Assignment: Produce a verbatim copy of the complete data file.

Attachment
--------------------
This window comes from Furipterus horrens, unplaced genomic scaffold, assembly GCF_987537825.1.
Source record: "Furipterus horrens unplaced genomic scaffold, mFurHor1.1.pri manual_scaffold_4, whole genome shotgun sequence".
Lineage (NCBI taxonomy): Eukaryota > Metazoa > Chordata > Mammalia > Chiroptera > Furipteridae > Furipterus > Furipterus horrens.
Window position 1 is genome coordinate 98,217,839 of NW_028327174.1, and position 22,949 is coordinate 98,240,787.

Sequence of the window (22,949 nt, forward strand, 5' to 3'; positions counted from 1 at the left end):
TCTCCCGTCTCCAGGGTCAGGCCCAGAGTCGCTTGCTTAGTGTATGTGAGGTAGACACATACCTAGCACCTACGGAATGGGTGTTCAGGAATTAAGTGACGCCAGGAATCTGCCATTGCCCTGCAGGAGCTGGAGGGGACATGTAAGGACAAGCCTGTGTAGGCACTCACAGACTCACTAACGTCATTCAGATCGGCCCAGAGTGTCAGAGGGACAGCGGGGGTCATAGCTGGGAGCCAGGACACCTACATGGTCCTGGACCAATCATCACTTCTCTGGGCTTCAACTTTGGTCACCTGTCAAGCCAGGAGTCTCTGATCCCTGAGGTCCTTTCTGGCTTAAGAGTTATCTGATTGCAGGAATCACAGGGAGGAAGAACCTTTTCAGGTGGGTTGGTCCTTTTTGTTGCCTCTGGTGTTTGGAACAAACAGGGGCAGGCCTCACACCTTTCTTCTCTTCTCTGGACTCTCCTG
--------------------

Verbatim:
This window comes from Furipterus horrens, unplaced genomic scaffold, assembly GCF_987537825.1.
Source record: "Furipterus horrens unplaced genomic scaffold, mFurHor1.1.pri manual_scaffold_4, whole genome shotgun sequence".
Lineage (NCBI taxonomy): Eukaryota > Metazoa > Chordata > Mammalia > Chiroptera > Furipteridae > Furipterus > Furipterus horrens.
Window position 1 is genome coordinate 98,217,839 of NW_028327174.1, and position 22,949 is coordinate 98,240,787.

Sequence of the window (22,949 nt, forward strand, 5' to 3'; positions counted from 1 at the left end):
TCTCCCGTCTCCAGGGTCAGGCCCAGAGTCGCTTGCTTAGTGTATGTGAGGTAGACACATACCTAGCACCTACGGAATGGGTGTTCAGGAATTAAGTGACGCCAGGAATCTGCCATTGCCCTGCAGGAGCTGGAGGGGACATGTAAGGACAAGCCTGTGTAGGCACTCACAGACTCACTAACGTCATTCAGATCGGCCCAGAGTGTCAGAGGGACAGCGGGGGTCATAGCTGGGAGCCAGGACACCTACATGGTCCTGGACCAATCATCACTTCTCTGGGCTTCAACTTTGGTCACCTGTCAAGCCAGGAGTCTCTGATCCCTGAGGTCCTTTCTGGCTTAAGAGTTATCTGATTGCAGGAATCACAGGGAGGAAGAACCTTTTCAGGTGGGTTGGTCCTTTTTGTTGCCTCTGGTGTTTGGAACAAACAGGGGCAGGCCTCACACCTTTCTTCTCTTCTCTGGACTCTCCTG